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I know this the question, but I've never had a problem just using normal terminal for git and use it for github and bitbucket.

I just press "up" in bash, and it's my compile script. When I'm done, I press up a few more times and it's my commit script.

[edit]

HOLY CRAP. In bitbucket, when you upload a commit with a CHANGE to a BITMAP, you can view:

- before and after side-by-side
- blend them together with a fader control to move between them.
- a split view with a mouse-over line for before and after
- a pixel diff view.

-----sig:
“Programs should be written for people to read, and only incidentally for machines to execute.” - Structure and Interpretation of Computer Programs

Peter Hull
Member #1,136
March 2001

Just a word about bitbucket - it has unlimited public or private repos for individuals (https://bitbucket.org/product/pricing?tab=host-in-the-cloud), supports mercurial as well as git (if that is important to you, I would use hg wherever I have a choice) and lets you host static websites like github does (https://confluence.atlassian.com/bitbucket/publishing-a-website-on-bitbucket-cloud-221449776.html). Also it has Desktop software (SourceTree) but I do not like it.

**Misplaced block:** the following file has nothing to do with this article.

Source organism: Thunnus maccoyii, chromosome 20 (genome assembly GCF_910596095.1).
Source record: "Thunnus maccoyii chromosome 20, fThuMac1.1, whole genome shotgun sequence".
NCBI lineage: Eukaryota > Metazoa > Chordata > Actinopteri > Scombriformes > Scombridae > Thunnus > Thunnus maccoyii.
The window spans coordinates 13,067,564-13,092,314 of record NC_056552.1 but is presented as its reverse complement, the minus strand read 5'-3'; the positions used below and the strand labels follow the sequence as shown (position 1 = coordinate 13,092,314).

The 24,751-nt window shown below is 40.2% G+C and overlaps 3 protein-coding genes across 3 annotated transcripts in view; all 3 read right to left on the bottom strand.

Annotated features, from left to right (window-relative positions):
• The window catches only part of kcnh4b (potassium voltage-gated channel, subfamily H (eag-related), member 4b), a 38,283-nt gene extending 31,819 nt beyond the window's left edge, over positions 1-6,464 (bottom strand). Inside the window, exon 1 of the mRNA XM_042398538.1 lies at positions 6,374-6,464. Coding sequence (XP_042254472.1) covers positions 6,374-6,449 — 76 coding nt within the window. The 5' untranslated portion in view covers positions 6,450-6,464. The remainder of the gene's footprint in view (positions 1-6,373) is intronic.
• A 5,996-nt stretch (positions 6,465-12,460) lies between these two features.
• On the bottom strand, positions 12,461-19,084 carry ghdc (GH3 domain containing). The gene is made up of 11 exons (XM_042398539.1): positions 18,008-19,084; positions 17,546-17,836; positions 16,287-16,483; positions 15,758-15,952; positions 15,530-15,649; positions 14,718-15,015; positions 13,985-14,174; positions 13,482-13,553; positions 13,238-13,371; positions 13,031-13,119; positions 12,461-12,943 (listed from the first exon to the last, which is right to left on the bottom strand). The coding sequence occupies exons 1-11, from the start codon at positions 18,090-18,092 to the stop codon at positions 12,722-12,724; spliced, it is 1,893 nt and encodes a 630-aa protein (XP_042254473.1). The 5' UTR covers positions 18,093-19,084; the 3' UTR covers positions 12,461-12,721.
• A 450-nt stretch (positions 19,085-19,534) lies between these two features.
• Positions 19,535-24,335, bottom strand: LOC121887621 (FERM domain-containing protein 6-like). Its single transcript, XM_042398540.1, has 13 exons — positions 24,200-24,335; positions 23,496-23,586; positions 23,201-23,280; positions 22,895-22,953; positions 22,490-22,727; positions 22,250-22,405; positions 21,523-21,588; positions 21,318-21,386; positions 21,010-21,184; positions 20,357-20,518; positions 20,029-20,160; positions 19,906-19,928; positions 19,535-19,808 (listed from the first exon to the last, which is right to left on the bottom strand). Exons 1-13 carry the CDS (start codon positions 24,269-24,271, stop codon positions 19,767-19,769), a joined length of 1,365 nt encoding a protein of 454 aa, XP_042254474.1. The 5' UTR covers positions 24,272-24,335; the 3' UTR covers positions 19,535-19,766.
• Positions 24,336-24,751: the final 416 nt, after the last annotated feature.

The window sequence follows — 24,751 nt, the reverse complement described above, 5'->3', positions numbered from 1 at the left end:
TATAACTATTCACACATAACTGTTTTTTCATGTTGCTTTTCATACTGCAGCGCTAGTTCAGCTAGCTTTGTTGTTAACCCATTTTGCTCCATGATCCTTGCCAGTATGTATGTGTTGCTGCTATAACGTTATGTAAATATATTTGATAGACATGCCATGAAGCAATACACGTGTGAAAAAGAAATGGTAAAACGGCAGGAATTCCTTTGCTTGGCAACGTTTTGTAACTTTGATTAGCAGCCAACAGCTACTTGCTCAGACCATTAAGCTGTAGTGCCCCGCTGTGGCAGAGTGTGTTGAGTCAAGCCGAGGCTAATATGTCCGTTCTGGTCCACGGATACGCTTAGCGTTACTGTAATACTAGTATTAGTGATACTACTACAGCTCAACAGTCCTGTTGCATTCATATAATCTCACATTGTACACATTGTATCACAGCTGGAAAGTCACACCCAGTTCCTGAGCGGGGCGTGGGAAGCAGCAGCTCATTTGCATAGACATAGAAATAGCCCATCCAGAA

Main problem is that everybody else in the world is on github so if you're looking to find collaborators bitbucket isn't so good.

(sorry if this sounds like an advert, normal service will resume momentarily :-/ )

Pete

[edit] most of this has been said already :-X . Eric - the interface has changed recently so might be worth looking again.

Edgar Reynaldo
Member #8,592
May 2007
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Eric Johnson
Member #14,841
January 2013
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Eric - the interface has changed recently so might be worth looking again.

It definitely looks like it's improved since the last time I saw it. I'm going to stick with GitHub though. I'm already comfortable there, plus I have their "Developer" plan, so I already have private repositories, too.